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Love Thy Neighbour: Group Properties of Gaping Behaviour in Mussel Aggregations.

作者:K.R. Nicastro, G.I. Zardi, C.D. McQuaid, G.A. Pearson, E.A. Serrão,
出版單位:Public Library of Science
核准日期:2012-10-16
類型:Article PeerReviewed

英文摘要

By associating closely with others to form a group, an animal can benefit from a number of advantages including reduced
risk of predation, amelioration of environmental conditions, and increased reproductive success, but at the price of reduced
resources. Although made up of individual members, an aggregation often displays novel effects that do not manifest at the
level of the individual organism. Here we show that very simple behaviour in intertidal mussels shows new effects in dense
aggregations but not in isolated individuals. Perna perna and Mytilus galloprovincialis are gaping (periodic valve movement
during emersion) and non-gaping mussels respectively. P. perna gaping behaviour had no effect on body temperatures of
isolated individuals, while it led to increased humidity and decreased temperatures in dense groups (beds). Gaping resulted
in cooler body temperatures for P. perna than M. galloprovincialis when in aggregations, while solitary individuals exhibited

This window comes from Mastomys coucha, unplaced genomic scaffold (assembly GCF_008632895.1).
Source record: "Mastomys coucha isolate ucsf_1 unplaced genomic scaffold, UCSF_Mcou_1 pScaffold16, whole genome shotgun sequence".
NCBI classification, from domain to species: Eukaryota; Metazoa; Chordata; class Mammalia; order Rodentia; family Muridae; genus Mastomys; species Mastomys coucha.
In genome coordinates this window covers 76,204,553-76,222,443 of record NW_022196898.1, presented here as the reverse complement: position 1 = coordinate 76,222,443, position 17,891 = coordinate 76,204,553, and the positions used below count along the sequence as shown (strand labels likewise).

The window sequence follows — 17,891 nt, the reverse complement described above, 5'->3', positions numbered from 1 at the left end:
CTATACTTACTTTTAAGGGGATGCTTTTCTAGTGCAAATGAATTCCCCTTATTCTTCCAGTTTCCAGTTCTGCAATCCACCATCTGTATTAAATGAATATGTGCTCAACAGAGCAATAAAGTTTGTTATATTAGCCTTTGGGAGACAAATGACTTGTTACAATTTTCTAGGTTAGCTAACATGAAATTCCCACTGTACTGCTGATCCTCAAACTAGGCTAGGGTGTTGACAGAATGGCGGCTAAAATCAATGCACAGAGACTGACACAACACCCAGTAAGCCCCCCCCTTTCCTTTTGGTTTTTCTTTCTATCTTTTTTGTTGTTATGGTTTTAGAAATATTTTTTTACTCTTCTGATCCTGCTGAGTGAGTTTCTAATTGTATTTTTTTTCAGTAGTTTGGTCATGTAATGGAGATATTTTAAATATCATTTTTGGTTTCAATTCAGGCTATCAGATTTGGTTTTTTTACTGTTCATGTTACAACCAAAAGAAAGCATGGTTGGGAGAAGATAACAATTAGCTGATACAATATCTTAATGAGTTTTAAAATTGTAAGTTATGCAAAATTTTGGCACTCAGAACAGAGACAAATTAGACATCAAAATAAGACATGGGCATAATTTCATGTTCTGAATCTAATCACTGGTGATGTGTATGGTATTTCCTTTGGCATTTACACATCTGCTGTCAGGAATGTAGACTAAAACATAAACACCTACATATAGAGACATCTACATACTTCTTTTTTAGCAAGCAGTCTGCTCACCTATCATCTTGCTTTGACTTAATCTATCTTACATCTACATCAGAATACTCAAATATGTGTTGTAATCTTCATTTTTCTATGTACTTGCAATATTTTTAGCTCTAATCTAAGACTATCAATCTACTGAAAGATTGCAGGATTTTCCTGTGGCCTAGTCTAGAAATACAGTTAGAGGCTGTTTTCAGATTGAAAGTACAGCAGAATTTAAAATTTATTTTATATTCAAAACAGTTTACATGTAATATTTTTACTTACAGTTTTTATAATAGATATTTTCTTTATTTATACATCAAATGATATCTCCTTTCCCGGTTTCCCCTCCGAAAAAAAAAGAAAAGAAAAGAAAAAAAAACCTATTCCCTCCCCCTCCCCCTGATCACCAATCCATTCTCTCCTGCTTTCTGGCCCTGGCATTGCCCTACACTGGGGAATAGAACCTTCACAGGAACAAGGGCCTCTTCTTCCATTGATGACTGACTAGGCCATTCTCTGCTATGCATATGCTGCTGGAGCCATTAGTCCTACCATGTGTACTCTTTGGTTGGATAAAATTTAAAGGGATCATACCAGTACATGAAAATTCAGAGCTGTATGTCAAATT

the highest temperatures. Gradients of increasing body temperature were detected from the center to edges of beds, but
M. galloprovincialis at the edge had the same temperature as isolated individuals. Furthermore, a field study showed that
during periods of severe heat stress, mortality rates of mussels within beds of the gaping P. perna were lower than those of
isolated individuals or within beds of M. galloprovincialis, highlighting the determinant role of gaping on fitness and group
functioning. We demonstrate that new effects of very simple individual behaviour lead to amelioration of abiotic conditions
at the aggregation level and that these effects increase mussel resistance to thermal stress.


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